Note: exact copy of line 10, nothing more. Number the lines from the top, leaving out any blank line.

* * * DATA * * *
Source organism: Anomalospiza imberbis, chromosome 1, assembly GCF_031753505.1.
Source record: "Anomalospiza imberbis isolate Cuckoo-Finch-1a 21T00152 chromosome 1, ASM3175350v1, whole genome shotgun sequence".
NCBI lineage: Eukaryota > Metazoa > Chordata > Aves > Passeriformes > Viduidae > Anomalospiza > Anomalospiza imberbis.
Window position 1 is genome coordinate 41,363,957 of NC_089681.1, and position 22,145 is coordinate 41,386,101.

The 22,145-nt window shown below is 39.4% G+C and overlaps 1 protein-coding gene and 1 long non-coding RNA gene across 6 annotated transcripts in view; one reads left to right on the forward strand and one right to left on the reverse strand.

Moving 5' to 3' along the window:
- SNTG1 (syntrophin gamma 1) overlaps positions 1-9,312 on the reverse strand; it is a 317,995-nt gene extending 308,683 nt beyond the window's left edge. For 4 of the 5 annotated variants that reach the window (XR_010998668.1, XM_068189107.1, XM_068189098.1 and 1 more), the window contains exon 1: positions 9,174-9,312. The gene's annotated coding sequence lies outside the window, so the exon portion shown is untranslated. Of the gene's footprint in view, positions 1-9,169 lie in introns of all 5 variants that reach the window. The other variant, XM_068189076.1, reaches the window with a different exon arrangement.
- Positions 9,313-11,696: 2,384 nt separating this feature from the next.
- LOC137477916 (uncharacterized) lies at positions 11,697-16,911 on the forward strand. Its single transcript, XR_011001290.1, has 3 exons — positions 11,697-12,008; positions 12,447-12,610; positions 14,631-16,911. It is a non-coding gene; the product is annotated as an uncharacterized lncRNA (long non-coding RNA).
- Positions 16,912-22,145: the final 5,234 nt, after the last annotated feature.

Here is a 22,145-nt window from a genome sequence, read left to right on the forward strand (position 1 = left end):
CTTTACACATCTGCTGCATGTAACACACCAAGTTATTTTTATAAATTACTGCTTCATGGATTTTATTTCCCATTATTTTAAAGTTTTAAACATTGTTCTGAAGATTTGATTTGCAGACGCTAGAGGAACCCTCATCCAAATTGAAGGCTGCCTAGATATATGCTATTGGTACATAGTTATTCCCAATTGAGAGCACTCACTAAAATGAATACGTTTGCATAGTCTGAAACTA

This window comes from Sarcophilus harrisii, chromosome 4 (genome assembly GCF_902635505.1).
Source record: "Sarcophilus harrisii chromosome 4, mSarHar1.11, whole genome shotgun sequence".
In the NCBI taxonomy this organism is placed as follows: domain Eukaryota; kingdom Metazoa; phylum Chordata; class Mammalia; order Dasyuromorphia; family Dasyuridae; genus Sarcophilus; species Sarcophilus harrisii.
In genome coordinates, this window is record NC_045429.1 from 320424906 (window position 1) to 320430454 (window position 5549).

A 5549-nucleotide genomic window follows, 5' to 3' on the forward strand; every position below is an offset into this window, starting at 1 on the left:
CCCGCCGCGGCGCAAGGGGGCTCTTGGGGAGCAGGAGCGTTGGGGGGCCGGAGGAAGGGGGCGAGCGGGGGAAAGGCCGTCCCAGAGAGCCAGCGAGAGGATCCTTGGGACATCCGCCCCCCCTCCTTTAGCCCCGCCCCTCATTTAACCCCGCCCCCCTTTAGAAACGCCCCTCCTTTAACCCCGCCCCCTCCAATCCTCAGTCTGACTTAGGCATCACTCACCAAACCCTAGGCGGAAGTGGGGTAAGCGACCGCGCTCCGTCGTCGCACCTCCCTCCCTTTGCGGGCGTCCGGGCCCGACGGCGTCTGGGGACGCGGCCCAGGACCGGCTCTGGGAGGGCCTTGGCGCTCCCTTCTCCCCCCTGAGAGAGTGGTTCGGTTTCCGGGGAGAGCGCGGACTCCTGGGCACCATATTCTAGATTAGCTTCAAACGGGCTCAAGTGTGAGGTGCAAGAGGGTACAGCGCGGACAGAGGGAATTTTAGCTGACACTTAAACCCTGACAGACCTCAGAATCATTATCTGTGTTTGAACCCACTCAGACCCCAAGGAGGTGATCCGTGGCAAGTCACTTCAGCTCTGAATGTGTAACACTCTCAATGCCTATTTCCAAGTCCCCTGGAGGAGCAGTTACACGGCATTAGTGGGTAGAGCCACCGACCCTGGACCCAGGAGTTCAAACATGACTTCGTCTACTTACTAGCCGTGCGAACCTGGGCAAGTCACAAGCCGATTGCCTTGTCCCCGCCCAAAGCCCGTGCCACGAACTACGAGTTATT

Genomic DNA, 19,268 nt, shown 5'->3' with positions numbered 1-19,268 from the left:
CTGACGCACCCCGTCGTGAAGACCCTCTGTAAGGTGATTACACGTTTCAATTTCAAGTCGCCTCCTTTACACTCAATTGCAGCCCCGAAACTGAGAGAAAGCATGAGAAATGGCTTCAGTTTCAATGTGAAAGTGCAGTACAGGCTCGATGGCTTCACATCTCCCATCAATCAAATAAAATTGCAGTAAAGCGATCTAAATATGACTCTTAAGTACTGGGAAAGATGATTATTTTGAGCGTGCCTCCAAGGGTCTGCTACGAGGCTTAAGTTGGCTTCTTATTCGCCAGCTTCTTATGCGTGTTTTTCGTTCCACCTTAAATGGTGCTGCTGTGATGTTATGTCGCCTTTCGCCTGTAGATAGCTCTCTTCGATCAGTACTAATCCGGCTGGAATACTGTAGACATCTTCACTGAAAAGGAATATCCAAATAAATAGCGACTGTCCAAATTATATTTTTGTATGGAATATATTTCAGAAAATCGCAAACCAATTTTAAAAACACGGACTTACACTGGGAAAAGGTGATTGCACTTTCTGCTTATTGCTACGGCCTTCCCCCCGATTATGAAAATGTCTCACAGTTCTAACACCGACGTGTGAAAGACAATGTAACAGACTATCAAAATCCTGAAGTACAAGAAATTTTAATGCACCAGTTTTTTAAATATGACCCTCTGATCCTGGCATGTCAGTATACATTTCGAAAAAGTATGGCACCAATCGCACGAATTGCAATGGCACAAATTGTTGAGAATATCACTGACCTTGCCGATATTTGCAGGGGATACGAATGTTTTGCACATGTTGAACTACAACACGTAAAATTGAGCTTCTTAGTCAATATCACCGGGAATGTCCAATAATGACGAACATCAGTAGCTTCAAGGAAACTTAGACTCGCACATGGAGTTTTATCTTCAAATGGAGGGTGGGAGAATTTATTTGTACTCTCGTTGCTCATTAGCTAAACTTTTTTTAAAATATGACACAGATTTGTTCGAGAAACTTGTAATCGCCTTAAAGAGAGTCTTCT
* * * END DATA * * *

- Positions 16,912-22,145: the final 5,234 nt, after the last annotated feature.